Are MIRx and MIR the best options for VSL instruments?

Discussion in 'Mixing, Post-Production, and Effects' started by Paul T McGraw, Feb 14, 2017.

  1. OP
    OP
    Paul T McGraw

    Paul T McGraw Senior Member

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    Both are absolutely wonderful. The classical pieces by bSO are amazing. However, I must admit I prefer the sound of your mix. The Holberg Suite is simply brilliant. Did you use the mix as described in your tutorial? Using some compression, slight stero enhancement and then a final algorythmic reverb?
     
    Last edited: Feb 21, 2017
  2. Rodney Money

    Rodney Money My hair is now growing back.

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    Paul, I used Hamburg Cathedral, I believe the 2.2 setting which tends to have a sound reminiscing of Spitfire's Air. Also Paul if you want more panning simply dragged the panner farther left or right on the mixer. I even drag down the MIRx reverb slider almost down to 20% so Spaces can be the room and tail while MIRx Teldex Stage can provide the placement. I tend to dial the reverb on Spaces back down to around 12:00, and if you want even less room and just a sheen on top you can place a low cut on the Spaces reverb around 600 db for treble instruments such as trumpets, flugelhorn, or flutes. Berlin Church is also good, and of course the So. Cal. presets for a brighter sound.
     
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  3. Beat Kaufmann

    Beat Kaufmann Active Member

    Yes, Andreas Wins (bSO) is a master of using VSL-Samples. He had some lessons (given by me) "How to Mix samples". But finally he decided to use MIR...
    The sound of his MIR-music does not seem special at a first glance. But if you compare it with "real recordings"...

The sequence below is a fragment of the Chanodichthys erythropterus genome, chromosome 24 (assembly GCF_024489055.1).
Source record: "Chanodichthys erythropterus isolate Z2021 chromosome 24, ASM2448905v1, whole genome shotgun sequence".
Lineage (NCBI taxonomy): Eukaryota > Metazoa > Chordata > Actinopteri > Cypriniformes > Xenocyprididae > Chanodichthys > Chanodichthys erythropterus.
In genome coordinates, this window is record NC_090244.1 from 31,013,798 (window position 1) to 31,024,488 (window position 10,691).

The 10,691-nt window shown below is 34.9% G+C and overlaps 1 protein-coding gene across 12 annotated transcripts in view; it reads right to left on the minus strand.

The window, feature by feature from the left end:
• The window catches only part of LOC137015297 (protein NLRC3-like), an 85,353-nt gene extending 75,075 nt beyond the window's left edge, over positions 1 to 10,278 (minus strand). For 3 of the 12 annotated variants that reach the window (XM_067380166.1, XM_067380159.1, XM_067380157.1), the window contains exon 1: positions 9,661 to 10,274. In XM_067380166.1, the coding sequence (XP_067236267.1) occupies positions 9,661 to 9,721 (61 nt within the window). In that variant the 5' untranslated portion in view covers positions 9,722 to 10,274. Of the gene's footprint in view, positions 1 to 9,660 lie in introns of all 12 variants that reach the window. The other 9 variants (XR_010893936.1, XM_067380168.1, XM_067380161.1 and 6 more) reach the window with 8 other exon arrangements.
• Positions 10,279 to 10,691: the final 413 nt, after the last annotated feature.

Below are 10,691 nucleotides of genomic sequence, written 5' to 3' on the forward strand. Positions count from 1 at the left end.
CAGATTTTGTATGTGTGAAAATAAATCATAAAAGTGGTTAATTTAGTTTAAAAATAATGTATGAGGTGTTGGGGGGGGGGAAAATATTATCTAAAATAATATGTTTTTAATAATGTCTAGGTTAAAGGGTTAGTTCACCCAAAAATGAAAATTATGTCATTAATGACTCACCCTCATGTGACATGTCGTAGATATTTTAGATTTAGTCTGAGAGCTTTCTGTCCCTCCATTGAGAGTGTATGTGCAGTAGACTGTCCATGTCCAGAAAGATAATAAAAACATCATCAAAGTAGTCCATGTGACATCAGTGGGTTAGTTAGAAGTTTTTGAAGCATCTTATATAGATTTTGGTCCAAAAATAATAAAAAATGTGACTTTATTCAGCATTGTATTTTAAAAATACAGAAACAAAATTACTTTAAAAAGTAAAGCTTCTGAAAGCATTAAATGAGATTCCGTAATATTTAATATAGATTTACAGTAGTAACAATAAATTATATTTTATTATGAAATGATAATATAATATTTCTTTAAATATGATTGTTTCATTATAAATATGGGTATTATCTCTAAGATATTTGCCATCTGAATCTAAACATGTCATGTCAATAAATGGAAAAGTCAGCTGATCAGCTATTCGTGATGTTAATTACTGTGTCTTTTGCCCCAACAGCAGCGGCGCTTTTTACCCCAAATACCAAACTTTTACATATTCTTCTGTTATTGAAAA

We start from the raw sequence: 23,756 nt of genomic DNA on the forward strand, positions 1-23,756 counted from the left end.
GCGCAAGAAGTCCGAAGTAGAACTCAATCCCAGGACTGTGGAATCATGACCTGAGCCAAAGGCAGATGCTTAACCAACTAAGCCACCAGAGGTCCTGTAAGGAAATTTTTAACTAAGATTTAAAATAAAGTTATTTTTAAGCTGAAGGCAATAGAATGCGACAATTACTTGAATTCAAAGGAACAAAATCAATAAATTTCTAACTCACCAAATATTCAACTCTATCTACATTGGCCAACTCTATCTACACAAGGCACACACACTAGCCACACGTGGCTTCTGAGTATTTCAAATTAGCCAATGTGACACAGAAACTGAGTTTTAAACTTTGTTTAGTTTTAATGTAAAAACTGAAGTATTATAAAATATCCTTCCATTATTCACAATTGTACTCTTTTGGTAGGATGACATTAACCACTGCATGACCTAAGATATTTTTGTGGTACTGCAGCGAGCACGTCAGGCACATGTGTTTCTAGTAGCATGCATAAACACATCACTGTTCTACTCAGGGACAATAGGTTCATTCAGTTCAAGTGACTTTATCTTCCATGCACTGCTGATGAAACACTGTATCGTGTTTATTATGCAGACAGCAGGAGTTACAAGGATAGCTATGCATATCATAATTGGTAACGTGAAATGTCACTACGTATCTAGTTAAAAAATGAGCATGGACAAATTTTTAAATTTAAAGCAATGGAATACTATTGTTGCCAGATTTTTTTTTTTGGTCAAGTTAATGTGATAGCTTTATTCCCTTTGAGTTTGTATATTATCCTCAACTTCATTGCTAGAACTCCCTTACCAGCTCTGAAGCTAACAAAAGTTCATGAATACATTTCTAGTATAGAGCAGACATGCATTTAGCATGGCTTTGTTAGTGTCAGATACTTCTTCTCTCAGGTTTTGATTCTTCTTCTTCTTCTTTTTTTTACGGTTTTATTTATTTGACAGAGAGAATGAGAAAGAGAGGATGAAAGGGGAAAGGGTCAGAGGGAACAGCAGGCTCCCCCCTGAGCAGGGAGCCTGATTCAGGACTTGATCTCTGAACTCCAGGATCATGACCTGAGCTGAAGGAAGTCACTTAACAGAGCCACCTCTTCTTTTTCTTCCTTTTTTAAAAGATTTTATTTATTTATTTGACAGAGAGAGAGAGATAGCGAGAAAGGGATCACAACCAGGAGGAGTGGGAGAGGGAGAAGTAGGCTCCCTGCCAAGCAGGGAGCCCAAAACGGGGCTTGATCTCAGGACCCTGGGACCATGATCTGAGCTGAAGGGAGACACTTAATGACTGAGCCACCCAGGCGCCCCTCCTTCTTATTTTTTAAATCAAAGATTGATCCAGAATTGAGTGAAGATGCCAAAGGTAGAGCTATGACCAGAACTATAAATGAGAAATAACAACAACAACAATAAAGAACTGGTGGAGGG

Listen to this short file: Analyse_Donau.wav...
    As I already mentioned above you only get such a colored sound with a lot of instruments. My explanation is: With each instrument and its position MIR calculates several room IRs into it. This means that a certain Room is probably some 100 times calculated into a whole orchestra, while the "common use of a convolution reverb" for three depths only 3 times is calculated into the same orchestra. So the typical room color appears more and more with those 100 and more used IRs until it is recognizable so clear. Once more, this is my explanation, why MIR could sound so (negative) colorfull with a lot of instruments but not with small ensembles. One good help to suppress these "colors" is not to use a 50%- but only 20-30%-wet/dry ratio with MIR.

    I only used the Convolution-Reverb of Samplitude in 2005-2008 - nothing more (IR=small Hall).

    Best
    Beat
     
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  4. Dietz

    Dietz Space Explorer

    ... pretty much like in case of a real recording. ;) This would be true if you were using the same single IR over and over again.

    In don't want to go into a discussion with you, Beat, as I know that you dislike MIR for some reason or the other. Just let me say: The main problem people seem to have with MIR is that they expect it to be a monolithic fire-and-forget-solution right out-of-the box. But MIR's default setup just tries to mimic the natural amount of the direct (unreverberated) signal which the main microphones would capture on their position in the hall.

    In case of an actual recording session we typically mix in a bit of spot microphones to overcome the "wetness" of this main microphone array. In MIR, this approach simply means to change the wet/dry ratio.

    In other words: There's nothing wrong with starting a MIR project with "just" 30% wet signal instead of the default 50%. After all, it's just _one_ fader you need to move to achieve this. ;)